Armenian foreign minister Ararat Mirzoyan and Azerbaijan’s Jeyhun Bayramov have attended peace negotiations in Geneva. As a result, it seems a peace treaty is being drafted.
Armenia’s priority is apparently to guarantee the rights of those Armenians living in the disputed Nagorno-Karabakh region.
Unlike prior peace processes involving the two countries, this has been largely mediated by the U.S. and the EU, with Russia playing less of a role. This is partly a consequence of the fact that Russian peacekeepers (who have been stationed in the region since 2020) failed to deter the recent resumption of violence.
For its part, however, Western powers have helped embolden Azerbaijan. According to Foreign Policy, “Between fiscal year 2018 and 2019, the United States allocated over more than $100 million in military aid to Azerbaijan.” Biden has continued on this path, and “European Commission President Ursula von der Leyen even went so far as to describe Azerbaijan as a ‘trustworthy’ partner” despite this country’s repeated violation of Armenian human rights.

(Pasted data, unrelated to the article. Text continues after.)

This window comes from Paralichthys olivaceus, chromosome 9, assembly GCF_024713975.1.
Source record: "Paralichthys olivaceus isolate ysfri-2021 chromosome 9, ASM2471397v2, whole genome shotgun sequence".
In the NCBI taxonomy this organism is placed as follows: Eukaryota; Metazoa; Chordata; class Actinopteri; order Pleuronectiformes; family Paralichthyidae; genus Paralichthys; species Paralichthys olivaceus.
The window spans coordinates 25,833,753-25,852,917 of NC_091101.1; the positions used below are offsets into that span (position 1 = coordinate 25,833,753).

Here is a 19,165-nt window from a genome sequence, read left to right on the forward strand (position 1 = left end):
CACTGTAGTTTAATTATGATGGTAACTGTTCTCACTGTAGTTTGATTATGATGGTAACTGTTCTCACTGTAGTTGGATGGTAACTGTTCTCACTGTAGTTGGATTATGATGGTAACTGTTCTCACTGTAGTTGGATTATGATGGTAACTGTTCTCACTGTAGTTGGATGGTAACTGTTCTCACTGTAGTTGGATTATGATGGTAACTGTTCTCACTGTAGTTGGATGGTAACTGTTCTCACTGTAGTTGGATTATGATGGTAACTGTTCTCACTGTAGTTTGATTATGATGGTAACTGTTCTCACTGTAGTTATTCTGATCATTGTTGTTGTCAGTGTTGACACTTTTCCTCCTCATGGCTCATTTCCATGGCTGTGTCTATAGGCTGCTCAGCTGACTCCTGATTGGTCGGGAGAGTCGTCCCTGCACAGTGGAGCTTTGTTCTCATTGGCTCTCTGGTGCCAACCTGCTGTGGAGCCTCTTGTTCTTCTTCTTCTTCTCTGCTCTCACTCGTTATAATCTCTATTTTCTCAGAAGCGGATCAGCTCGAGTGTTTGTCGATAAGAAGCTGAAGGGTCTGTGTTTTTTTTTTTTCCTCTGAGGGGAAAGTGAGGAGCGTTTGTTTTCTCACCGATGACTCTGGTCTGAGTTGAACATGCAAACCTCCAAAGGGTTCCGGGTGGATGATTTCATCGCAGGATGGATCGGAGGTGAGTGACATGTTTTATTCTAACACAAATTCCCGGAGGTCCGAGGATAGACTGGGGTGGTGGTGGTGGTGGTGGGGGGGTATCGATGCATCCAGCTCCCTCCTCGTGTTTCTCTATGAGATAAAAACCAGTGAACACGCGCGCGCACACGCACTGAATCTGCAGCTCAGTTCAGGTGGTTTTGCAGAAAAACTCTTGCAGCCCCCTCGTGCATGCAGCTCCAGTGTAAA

Indeed, the latest clashes began with Azeri attacks, including on territories that are incontestably Armenian, such as Martuni.
This represents a renewal of a conflict that flared up in 2020, and, prior to this, in the 1990s. In the 90s, the eruption of war was a consequence of the collapse of the USSR, in the wake of which Armenians from Nagorno-Karabakh attempted to separate from Azerbaijan.
In 2020, a six-week long period of belligerence resulted in the deaths of over 6,500 combatants, after which the Russian-mediated peace included the ceding of a great deal of territory by Armenia to Azerbaijan.